On the one hand, I'm frustrated, but on the other hand, I also don't want to withdraw my paper and create new problems for the editors and the other authors who maybe need the publication more than I do. But after a year and a half of waiting, I'm starting to become anxious.

emailing journals

My journal submission has been under review for a while now. I want to email the journal to inquiry about the status. How should I write the email without frustrating the editor?

junior faculty now

What are the norms around what to include on your CV at different stages of your career? I recently got a TT job after a couple of postdocs and received my Ph.D. 2ish years ago. My CV still has a number of grad-school related things on it: dissertation abstract, coursework, TA appointments, grad student service, etc. I don't want to give the impression that I'm still at the grad student stage, but I also don't know whether any of these things are still helpful or important for giving a picture of me as a scholar.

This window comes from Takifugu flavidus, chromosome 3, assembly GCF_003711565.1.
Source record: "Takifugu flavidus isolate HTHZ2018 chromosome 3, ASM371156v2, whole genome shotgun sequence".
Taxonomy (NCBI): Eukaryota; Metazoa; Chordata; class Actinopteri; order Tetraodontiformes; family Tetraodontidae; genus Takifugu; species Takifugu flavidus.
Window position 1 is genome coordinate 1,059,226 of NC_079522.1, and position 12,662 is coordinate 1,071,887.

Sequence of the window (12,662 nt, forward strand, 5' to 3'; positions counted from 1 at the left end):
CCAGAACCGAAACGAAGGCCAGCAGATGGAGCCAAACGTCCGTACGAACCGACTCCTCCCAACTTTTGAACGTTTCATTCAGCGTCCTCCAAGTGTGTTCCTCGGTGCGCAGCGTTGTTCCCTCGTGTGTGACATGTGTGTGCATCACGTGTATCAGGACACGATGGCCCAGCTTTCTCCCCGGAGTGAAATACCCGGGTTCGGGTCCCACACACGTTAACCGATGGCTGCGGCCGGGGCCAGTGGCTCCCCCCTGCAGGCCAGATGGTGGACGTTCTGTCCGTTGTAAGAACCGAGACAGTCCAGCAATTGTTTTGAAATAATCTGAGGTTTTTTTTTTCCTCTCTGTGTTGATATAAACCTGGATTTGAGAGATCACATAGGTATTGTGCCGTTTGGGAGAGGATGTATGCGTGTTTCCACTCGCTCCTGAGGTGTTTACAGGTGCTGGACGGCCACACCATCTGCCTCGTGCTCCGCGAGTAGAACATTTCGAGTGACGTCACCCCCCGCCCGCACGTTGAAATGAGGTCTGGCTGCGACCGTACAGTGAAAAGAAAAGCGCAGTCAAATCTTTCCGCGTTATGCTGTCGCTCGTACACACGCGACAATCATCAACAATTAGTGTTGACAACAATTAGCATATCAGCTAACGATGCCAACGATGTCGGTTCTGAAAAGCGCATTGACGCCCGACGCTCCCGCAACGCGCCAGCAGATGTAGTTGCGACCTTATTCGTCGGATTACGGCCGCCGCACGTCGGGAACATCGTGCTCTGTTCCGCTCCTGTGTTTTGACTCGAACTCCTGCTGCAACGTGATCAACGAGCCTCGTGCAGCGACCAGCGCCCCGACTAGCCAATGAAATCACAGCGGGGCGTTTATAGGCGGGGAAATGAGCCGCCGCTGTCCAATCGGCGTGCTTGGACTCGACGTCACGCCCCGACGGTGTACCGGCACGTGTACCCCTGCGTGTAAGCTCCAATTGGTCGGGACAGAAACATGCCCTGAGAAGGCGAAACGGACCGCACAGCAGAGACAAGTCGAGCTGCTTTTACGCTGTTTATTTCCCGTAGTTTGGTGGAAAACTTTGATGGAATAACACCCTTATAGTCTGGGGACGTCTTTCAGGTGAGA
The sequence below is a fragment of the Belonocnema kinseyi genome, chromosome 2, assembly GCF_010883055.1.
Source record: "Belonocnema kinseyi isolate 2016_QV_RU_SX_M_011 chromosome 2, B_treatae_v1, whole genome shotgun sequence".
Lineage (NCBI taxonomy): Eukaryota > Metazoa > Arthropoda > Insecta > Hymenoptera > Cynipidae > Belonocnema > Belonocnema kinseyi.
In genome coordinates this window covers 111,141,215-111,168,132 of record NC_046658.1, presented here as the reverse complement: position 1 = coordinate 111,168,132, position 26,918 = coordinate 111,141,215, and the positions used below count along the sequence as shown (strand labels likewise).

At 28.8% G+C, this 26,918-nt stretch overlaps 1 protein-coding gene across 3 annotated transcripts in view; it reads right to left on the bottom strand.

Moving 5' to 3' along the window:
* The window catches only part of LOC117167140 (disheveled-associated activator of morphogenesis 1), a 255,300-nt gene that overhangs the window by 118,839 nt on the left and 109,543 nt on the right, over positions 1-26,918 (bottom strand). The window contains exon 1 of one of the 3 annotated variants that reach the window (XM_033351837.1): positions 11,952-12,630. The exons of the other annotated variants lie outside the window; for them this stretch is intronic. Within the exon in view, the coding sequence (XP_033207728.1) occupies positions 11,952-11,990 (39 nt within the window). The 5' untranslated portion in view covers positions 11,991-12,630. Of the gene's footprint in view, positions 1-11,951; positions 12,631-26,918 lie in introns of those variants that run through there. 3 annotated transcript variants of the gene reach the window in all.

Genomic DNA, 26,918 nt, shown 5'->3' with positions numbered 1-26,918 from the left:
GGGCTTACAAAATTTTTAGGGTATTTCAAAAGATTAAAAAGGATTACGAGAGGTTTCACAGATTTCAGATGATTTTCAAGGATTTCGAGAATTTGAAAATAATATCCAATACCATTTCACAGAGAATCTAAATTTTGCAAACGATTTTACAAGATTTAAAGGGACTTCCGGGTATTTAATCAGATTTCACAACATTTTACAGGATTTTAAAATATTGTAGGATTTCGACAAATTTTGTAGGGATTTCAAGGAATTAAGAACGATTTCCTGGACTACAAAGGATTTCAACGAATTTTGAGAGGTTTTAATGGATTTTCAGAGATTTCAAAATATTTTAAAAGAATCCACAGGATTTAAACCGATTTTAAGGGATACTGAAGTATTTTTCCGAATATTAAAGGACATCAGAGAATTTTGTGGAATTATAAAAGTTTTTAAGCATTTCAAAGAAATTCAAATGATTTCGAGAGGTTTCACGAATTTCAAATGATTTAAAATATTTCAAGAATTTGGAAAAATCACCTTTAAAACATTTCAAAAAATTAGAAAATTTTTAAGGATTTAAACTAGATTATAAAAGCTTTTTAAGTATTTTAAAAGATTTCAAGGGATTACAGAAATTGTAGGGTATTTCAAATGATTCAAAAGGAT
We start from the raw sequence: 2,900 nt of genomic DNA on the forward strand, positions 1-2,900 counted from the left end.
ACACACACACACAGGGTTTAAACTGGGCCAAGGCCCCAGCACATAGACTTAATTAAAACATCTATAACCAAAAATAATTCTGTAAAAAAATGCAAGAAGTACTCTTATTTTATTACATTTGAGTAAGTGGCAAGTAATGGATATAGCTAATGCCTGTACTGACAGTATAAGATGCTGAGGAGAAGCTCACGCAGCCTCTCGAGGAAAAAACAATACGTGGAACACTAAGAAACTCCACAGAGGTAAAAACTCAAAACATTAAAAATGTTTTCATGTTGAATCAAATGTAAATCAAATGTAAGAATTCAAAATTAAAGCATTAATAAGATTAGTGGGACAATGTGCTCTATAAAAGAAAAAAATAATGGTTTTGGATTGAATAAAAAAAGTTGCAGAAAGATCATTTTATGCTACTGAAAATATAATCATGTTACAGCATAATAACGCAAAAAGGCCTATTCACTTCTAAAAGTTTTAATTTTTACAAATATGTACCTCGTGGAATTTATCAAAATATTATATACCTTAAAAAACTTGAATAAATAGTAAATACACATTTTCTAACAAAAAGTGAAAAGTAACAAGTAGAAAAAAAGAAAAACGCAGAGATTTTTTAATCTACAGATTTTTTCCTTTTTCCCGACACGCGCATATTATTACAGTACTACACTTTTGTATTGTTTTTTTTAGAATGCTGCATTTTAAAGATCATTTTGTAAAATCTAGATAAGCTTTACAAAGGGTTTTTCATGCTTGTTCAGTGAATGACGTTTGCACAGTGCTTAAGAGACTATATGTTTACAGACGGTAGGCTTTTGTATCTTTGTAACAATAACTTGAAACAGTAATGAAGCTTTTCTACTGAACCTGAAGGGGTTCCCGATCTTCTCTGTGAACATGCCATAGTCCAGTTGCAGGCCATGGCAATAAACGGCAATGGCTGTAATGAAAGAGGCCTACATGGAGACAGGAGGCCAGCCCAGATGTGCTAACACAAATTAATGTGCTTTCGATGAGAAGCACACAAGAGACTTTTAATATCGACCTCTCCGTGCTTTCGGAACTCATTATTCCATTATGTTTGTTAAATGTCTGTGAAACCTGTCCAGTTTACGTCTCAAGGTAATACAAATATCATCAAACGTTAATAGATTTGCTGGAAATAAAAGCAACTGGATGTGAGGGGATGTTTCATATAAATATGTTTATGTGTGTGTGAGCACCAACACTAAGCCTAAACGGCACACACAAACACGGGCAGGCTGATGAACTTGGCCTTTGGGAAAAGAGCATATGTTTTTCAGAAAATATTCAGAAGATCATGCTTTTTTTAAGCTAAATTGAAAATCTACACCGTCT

I have a question about dealing with gender bias. My colleges in my current department are great, but I find it seriously demotivating that I regularly get underestimated as a woman philosopher. People are generally nice and don’t do this on purpose, but they still tend to assume I am far less qualified than I actually am.

(E.g., university admin assume I am the wife of a college rather than a professor; incoming students assume I have much less education than my male peers; or some people assume that I’m not the full instructor of my own courses, but that I’m assisting a male professor.)

Needless to say, this is pretty tiresome. I’ve given up a lot of things for the job, but situations like these leave me with the feeling that my effort was just not worth it. What are some good strategies for handling such situations?

not in the in club

How do journal book symposia and published exchanges happen? I can't find explicit instructions on journal submission sites. Are you just supposed to email the editor directly and ask whether they would be interested in such a thing? Is it customary for this to be the author of the book?

Context: I was invited to comment on a book for an APA session, and now I'm wondering how best to transform my commentary into a publication. Maybe that's just to find a journal that would publish it as a book review but (a) my comments are only on one chapter of the book, and (b) the author has a reply, and there is another person who delivered comments on another chapter of the book. Thanks for advice in advance!